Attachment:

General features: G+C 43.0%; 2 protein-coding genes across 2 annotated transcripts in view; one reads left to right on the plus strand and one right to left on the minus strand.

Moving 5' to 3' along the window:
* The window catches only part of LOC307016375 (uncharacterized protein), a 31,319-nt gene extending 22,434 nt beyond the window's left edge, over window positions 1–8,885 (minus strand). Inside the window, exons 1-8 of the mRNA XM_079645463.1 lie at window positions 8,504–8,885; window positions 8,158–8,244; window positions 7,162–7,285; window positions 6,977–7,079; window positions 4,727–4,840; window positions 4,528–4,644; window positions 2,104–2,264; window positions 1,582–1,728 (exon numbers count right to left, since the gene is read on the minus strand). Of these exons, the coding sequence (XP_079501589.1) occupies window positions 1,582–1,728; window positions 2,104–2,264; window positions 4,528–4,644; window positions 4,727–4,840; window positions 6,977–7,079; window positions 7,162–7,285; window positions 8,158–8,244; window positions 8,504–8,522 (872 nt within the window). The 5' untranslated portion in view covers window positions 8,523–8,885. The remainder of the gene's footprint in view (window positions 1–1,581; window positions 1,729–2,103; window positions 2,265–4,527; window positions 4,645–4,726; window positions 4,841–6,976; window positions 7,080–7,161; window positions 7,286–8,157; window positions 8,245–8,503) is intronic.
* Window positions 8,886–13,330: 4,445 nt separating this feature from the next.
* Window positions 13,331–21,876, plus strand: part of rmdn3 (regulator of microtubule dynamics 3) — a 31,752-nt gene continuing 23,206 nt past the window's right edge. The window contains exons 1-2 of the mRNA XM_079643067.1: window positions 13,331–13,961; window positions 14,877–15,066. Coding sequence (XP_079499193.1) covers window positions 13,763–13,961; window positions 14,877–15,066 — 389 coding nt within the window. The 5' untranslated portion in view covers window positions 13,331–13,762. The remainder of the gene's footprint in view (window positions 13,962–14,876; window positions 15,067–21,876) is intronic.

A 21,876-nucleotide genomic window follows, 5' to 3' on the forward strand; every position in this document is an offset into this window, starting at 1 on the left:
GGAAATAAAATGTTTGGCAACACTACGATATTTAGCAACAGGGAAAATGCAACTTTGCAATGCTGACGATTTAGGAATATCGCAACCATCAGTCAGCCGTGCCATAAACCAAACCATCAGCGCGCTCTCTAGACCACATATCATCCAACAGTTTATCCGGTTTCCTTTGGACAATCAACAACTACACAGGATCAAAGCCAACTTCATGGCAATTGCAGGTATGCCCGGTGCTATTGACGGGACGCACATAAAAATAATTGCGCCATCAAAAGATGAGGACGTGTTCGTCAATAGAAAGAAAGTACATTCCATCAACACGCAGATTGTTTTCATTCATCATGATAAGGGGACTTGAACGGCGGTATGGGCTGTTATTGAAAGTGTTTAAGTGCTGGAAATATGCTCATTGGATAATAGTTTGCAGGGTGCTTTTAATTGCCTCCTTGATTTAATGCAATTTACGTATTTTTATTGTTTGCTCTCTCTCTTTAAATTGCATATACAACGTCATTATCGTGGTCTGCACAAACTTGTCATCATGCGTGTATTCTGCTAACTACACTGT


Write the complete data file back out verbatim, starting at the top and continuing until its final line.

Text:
General features: G+C 43.0%; 2 protein-coding genes across 2 annotated transcripts in view; one reads left to right on the plus strand and one right to left on the minus strand.

Moving 5' to 3' along the window:
* The window catches only part of LOC307016375 (uncharacterized protein), a 31,319-nt gene extending 22,434 nt beyond the window's left edge, over window positions 1–8,885 (minus strand). Inside the window, exons 1-8 of the mRNA XM_079645463.1 lie at window positions 8,504–8,885; window positions 8,158–8,244; window positions 7,162–7,285; window positions 6,977–7,079; window positions 4,727–4,840; window positions 4,528–4,644; window positions 2,104–2,264; window positions 1,582–1,728 (exon numbers count right to left, since the gene is read on the minus strand). Of these exons, the coding sequence (XP_079501589.1) occupies window positions 1,582–1,728; window positions 2,104–2,264; window positions 4,528–4,644; window positions 4,727–4,840; window positions 6,977–7,079; window positions 7,162–7,285; window positions 8,158–8,244; window positions 8,504–8,522 (872 nt within the window). The 5' untranslated portion in view covers window positions 8,523–8,885. The remainder of the gene's footprint in view (window positions 1–1,581; window positions 1,729–2,103; window positions 2,265–4,527; window positions 4,645–4,726; window positions 4,841–6,976; window positions 7,080–7,161; window positions 7,286–8,157; window positions 8,245–8,503) is intronic.
* Window positions 8,886–13,330: 4,445 nt separating this feature from the next.
* Window positions 13,331–21,876, plus strand: part of rmdn3 (regulator of microtubule dynamics 3) — a 31,752-nt gene continuing 23,206 nt past the window's right edge. The window contains exons 1-2 of the mRNA XM_079643067.1: window positions 13,331–13,961; window positions 14,877–15,066. Coding sequence (XP_079499193.1) covers window positions 13,763–13,961; window positions 14,877–15,066 — 389 coding nt within the window. The 5' untranslated portion in view covers window positions 13,331–13,762. The remainder of the gene's footprint in view (window positions 13,962–14,876; window positions 15,067–21,876) is intronic.

A 21,876-nucleotide genomic window follows, 5' to 3' on the forward strand; every position in this document is an offset into this window, starting at 1 on the left:
GGAAATAAAATGTTTGGCAACACTACGATATTTAGCAACAGGGAAAATGCAACTTTGCAATGCTGACGATTTAGGAATATCGCAACCATCAGTCAGCCGTGCCATAAACCAAACCATCAGCGCGCTCTCTAGACCACATATCATCCAACAGTTTATCCGGTTTCCTTTGGACAATCAACAACTACACAGGATCAAAGCCAACTTCATGGCAATTGCAGGTATGCCCGGTGCTATTGACGGGACGCACATAAAAATAATTGCGCCATCAAAAGATGAGGACGTGTTCGTCAATAGAAAGAAAGTACATTCCATCAACACGCAGATTGTTTTCATTCATCATGATAAGGGGACTTGAACGGCGGTATGGGCTGTTATTGAAAGTGTTTAAGTGCTGGAAATATGCTCATTGGATAATAGTTTGCAGGGTGCTTTTAATTGCCTCCTTGATTTAATGCAATTTACGTATTTTTATTGTTTGCTCTCTCTCTTTAAATTGCATATACAACGTCATTATCGTGGTCTGCACAAACTTGTCATCATGCGTGTATTCTGCTAACTACACTGT